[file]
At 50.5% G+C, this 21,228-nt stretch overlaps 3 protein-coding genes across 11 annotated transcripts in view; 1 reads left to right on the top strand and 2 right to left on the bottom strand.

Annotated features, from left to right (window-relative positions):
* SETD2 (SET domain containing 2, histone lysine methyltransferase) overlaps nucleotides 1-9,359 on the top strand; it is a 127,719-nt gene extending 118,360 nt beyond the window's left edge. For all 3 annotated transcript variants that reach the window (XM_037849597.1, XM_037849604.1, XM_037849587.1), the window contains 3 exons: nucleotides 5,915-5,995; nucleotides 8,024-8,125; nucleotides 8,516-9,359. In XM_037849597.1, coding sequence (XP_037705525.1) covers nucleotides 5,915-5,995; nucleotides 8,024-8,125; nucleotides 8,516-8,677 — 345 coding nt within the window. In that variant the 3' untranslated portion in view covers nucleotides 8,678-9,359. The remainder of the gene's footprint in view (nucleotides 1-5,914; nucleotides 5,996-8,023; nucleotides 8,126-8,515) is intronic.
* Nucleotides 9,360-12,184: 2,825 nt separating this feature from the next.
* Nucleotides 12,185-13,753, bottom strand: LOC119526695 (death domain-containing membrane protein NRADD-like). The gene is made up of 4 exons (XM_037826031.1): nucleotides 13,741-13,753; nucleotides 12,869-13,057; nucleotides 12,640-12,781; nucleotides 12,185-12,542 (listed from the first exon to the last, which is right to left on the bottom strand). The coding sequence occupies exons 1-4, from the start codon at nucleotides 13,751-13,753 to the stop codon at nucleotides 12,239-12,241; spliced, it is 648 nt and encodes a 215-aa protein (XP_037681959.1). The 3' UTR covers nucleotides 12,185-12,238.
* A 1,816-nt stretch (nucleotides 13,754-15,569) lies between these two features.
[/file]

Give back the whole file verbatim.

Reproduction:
At 50.5% G+C, this 21,228-nt stretch overlaps 3 protein-coding genes across 11 annotated transcripts in view; 1 reads left to right on the top strand and 2 right to left on the bottom strand.

Annotated features, from left to right (window-relative positions):
* SETD2 (SET domain containing 2, histone lysine methyltransferase) overlaps nucleotides 1-9,359 on the top strand; it is a 127,719-nt gene extending 118,360 nt beyond the window's left edge. For all 3 annotated transcript variants that reach the window (XM_037849597.1, XM_037849604.1, XM_037849587.1), the window contains 3 exons: nucleotides 5,915-5,995; nucleotides 8,024-8,125; nucleotides 8,516-9,359. In XM_037849597.1, coding sequence (XP_037705525.1) covers nucleotides 5,915-5,995; nucleotides 8,024-8,125; nucleotides 8,516-8,677 — 345 coding nt within the window. In that variant the 3' untranslated portion in view covers nucleotides 8,678-9,359. The remainder of the gene's footprint in view (nucleotides 1-5,914; nucleotides 5,996-8,023; nucleotides 8,126-8,515) is intronic.
* Nucleotides 9,360-12,184: 2,825 nt separating this feature from the next.
* Nucleotides 12,185-13,753, bottom strand: LOC119526695 (death domain-containing membrane protein NRADD-like). The gene is made up of 4 exons (XM_037826031.1): nucleotides 13,741-13,753; nucleotides 12,869-13,057; nucleotides 12,640-12,781; nucleotides 12,185-12,542 (listed from the first exon to the last, which is right to left on the bottom strand). The coding sequence occupies exons 1-4, from the start codon at nucleotides 13,751-13,753 to the stop codon at nucleotides 12,239-12,241; spliced, it is 648 nt and encodes a 215-aa protein (XP_037681959.1). The 3' UTR covers nucleotides 12,185-12,238.
* A 1,816-nt stretch (nucleotides 13,754-15,569) lies between these two features.